On 28.11.2017 03:28, Ivan Pozdeev via Python-ideas wrote:
On 28.11.2017 5:19, Chris Angelico wrote:
Actually, Python does have a way of disabling assertions (the -O flag), so they should be treated the same way they are in C. Assertions should not be used as shorthands for "if cond: raise Exc" in the general case.
I'm claiming, and provided evidence, that there are no use cases for this in Python, so no-one (of any significance) will suffer when the disabling is cut out.
... except those who have relied on this behavior for around two decades to make their code run faster in production environments and those who run on memory constrained systems using -OO to remove doc-strings as well.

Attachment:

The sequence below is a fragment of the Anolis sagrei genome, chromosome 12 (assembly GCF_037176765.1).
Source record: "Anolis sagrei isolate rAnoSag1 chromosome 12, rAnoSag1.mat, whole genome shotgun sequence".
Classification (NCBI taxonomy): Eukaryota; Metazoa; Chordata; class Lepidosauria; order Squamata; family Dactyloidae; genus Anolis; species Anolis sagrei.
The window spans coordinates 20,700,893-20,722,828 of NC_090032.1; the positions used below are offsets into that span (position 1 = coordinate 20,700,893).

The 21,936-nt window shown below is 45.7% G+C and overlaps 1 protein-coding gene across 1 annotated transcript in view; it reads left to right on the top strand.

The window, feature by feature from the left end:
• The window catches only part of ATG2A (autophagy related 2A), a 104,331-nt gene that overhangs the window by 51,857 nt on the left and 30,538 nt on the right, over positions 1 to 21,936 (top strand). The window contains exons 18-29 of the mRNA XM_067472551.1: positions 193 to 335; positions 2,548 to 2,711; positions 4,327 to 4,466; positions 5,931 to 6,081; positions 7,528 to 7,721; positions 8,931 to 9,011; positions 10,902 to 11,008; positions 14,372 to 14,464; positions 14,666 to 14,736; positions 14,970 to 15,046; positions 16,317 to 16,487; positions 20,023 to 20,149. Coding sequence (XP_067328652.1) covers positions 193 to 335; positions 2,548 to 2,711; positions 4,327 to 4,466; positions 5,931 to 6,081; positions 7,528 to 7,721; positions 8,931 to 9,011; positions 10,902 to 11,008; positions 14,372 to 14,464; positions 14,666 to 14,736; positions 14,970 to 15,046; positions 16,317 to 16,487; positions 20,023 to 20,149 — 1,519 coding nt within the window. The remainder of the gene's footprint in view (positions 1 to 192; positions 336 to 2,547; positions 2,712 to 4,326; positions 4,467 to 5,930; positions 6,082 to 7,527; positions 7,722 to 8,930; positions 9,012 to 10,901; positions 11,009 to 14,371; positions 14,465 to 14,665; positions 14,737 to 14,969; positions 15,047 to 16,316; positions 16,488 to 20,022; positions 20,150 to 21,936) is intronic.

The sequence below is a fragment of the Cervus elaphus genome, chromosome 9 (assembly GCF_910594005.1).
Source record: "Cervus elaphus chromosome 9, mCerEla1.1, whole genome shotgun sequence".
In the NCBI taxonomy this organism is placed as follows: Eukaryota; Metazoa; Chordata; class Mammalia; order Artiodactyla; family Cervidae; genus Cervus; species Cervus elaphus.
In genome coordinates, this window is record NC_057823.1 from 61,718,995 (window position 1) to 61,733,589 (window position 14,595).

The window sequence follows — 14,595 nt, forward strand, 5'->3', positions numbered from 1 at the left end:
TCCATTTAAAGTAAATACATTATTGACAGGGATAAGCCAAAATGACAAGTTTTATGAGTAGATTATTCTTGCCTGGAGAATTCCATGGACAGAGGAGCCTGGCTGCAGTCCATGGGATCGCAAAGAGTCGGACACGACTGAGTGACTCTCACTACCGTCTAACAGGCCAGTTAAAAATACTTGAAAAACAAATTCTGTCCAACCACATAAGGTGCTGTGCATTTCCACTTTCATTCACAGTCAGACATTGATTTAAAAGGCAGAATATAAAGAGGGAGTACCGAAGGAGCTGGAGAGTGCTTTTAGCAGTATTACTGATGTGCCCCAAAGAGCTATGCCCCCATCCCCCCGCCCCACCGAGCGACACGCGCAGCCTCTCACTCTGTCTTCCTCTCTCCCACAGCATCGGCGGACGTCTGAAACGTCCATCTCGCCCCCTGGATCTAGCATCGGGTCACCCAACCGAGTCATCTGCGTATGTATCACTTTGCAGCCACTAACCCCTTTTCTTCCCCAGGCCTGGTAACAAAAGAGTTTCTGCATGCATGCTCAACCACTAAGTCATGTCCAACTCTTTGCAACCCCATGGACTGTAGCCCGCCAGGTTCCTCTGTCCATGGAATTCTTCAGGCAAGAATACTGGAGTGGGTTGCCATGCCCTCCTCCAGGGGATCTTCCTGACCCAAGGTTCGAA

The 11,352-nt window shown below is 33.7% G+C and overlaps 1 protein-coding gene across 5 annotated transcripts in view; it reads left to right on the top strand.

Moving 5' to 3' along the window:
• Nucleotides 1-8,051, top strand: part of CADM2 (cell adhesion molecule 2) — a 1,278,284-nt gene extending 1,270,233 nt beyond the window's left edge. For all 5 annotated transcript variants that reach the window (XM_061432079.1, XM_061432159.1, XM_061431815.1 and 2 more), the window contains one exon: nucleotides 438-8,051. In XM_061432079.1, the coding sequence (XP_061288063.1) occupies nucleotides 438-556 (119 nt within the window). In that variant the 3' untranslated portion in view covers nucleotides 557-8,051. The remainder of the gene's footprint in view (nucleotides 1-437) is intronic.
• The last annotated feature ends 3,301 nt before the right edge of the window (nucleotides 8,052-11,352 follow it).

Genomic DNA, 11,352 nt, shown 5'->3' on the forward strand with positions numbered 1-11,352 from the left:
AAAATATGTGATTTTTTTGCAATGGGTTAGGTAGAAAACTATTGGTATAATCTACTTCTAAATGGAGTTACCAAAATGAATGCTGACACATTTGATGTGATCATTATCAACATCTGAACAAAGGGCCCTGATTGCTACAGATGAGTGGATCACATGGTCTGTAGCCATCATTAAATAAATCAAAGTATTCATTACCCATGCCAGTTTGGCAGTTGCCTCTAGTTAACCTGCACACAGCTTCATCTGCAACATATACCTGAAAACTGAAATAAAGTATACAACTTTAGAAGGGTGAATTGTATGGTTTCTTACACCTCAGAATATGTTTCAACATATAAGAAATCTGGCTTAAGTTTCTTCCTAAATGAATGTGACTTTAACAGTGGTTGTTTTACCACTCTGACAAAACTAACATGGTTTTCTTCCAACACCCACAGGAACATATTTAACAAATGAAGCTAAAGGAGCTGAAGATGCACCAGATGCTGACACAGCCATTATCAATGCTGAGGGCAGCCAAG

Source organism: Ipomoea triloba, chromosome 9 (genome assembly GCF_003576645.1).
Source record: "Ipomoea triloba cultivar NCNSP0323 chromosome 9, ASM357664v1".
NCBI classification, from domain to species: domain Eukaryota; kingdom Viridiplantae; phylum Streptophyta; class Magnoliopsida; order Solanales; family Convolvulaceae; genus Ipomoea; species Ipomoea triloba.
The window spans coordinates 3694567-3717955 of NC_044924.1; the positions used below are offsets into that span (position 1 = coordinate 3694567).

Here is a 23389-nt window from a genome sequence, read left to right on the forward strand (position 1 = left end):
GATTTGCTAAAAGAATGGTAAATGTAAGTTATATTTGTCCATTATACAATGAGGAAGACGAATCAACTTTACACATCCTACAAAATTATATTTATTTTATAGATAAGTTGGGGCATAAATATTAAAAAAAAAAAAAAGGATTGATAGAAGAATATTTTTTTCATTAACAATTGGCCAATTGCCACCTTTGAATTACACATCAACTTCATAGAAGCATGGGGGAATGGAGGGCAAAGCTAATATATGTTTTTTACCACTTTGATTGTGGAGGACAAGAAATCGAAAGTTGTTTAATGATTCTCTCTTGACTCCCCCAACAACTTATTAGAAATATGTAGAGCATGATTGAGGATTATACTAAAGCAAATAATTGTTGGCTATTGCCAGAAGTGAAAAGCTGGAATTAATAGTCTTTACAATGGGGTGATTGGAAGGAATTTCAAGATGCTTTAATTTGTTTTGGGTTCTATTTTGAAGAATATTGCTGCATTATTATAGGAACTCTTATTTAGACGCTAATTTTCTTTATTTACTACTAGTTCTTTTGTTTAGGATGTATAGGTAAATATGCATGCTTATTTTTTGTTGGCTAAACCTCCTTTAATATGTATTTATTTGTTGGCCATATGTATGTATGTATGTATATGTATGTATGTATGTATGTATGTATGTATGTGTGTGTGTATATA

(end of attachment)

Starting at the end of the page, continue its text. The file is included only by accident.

asserts are meant as debug tool and runtime way to document application internal expectations of code following them. Once all tests pass they are no longer needed.
If you find that you still need them, you should recode the asserts as proper if statements.
As example use case, asserts testing user provided data are not a good idea, since you cannot test all possible user inputs. For those cases, an if statement is the right way to implement your checks.